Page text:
The salary cap has officially increased by $10 million from $123 million in 2013 to $133 million in 2014. This is the highest the salary cap has ever been in the NFL, surpassing the $127.997 million from 2009.
Does this increase help or hurt the Miami Dolphins?
On paper it helps as the Dolphins and new GM Dennis Hickey gain some extra cap space to sign their 12 unrestricted in-house free agents as well as extra money to offer to big name free agents.
The reality of the situation is the cap increase allows other teams, such as the Baltimore Ravens, to retain their key internal free agents. The Ravens have already been able to re-sign TE Dennis Pitta since the salary cap increase was announced. This is terrible news for the Dolphins and other free agency buyers.
The free agent market, which was to be flooded with talent from teams who had to dump big contracts or couldn’t re-sign their playmakers, is instantly thinner as teams now can afford to keep a big contract or retain a key free agent.
The latter is what kills the Dolphins. Miami is praying that Ravens LT Eugene Monroe reaches the open market and that they get a chance to speak with him before the Ravens close a deal. If Monroe reaches South Beach it is likely that management won’t let him leave without a new deal.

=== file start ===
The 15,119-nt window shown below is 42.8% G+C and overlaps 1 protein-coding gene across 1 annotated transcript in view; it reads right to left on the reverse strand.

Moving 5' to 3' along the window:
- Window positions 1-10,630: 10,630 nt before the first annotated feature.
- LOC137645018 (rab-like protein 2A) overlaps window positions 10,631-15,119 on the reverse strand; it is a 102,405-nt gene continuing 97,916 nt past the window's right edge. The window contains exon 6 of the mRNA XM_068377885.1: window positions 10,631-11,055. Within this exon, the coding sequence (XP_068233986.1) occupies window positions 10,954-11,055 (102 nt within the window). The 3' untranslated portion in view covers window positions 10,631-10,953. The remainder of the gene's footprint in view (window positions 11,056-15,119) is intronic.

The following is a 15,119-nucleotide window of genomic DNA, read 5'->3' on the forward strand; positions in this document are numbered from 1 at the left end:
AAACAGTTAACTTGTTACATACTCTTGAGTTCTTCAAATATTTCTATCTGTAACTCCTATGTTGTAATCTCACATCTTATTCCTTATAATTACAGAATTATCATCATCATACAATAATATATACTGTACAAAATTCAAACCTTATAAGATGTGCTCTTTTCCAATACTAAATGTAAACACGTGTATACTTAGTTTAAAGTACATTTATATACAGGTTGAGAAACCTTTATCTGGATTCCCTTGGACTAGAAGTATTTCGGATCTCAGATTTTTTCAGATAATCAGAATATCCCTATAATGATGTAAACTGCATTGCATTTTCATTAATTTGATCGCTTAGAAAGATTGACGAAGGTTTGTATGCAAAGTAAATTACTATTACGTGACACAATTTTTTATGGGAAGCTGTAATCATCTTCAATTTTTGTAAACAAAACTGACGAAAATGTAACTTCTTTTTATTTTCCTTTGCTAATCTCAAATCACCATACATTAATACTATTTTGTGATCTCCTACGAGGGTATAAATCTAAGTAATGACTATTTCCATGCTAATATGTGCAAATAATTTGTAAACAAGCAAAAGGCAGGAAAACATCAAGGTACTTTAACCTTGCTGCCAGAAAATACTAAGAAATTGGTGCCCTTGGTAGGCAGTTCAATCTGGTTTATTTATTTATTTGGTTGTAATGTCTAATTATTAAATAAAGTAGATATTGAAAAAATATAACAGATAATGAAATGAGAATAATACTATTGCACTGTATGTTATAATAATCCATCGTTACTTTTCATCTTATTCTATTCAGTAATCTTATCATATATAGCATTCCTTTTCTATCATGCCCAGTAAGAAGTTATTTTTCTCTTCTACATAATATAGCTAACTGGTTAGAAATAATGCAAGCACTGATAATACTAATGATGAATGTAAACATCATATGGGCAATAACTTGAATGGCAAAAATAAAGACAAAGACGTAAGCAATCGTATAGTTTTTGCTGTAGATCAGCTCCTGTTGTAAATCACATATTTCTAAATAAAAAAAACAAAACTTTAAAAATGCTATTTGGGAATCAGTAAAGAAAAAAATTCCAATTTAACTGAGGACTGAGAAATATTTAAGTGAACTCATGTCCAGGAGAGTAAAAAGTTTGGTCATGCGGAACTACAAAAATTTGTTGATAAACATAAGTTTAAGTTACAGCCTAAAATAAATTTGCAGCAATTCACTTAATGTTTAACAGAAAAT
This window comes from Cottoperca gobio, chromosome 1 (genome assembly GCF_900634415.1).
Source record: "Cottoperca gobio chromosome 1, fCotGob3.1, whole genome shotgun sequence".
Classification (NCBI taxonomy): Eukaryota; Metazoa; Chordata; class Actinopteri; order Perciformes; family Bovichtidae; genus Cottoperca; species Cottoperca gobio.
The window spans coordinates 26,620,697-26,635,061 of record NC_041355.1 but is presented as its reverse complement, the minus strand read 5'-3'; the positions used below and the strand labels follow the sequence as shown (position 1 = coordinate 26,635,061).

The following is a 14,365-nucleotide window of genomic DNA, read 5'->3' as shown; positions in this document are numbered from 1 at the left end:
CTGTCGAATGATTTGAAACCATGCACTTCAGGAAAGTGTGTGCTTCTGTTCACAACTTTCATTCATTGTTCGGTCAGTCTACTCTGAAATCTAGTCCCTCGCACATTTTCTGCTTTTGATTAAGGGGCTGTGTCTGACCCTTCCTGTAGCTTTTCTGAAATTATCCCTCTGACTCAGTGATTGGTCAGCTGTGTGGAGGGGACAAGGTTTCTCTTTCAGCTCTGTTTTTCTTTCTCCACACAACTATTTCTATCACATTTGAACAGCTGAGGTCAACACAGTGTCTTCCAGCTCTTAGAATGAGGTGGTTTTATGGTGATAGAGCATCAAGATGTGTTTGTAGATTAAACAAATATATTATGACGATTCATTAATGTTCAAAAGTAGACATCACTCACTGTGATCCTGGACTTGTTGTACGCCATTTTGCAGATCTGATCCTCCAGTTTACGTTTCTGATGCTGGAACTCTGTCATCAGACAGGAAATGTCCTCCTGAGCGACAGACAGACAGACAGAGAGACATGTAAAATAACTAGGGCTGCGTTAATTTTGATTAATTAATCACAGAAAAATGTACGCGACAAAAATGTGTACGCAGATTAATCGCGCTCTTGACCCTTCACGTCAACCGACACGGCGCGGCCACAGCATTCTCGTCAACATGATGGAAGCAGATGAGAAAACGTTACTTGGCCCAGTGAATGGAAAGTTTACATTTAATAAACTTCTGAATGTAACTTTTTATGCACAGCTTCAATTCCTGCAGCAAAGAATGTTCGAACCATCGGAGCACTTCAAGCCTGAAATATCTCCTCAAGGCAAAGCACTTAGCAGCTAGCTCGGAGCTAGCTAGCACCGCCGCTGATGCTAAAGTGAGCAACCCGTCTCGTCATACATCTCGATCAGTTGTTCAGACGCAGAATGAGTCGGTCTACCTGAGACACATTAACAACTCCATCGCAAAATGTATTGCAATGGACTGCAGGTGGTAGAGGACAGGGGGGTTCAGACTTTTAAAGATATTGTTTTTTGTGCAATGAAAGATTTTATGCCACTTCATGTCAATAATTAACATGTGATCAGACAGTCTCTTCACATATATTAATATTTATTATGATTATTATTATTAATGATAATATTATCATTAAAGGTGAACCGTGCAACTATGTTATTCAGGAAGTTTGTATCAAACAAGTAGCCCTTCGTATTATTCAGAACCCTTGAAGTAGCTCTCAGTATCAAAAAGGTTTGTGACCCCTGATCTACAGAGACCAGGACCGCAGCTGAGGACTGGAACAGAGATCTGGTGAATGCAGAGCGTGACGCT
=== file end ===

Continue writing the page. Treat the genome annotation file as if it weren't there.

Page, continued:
Monroe is at the top of the Ravens’ list of priorities now that Pitta has been re-signed. With the cap increase, Baltimore may now be able keep both of these talented players.
A player like Monroe would solidify the Dolphins’ offensive line and allow Hickey and the rest of the Dolphins front office to focus on an area other than LT in the NFL Draft. Monroe would save the Dolphins the picks they would need to use to trade up in this year’s NFL Draft to select one of the three elite LT prospects.
Not to mention Monroe would provide Ryan Tannehill with the blindside protection that he couldn’t always rely on last season. Next year is Tannehill’s “do or die” year and having protection to throw behind will give us an accurate picture of what Tannehill is as an NFL quarterback.
Unfortunately, with the cap increase, the Dolphins may never get a chance to talk to the man who would do so much for this franchise.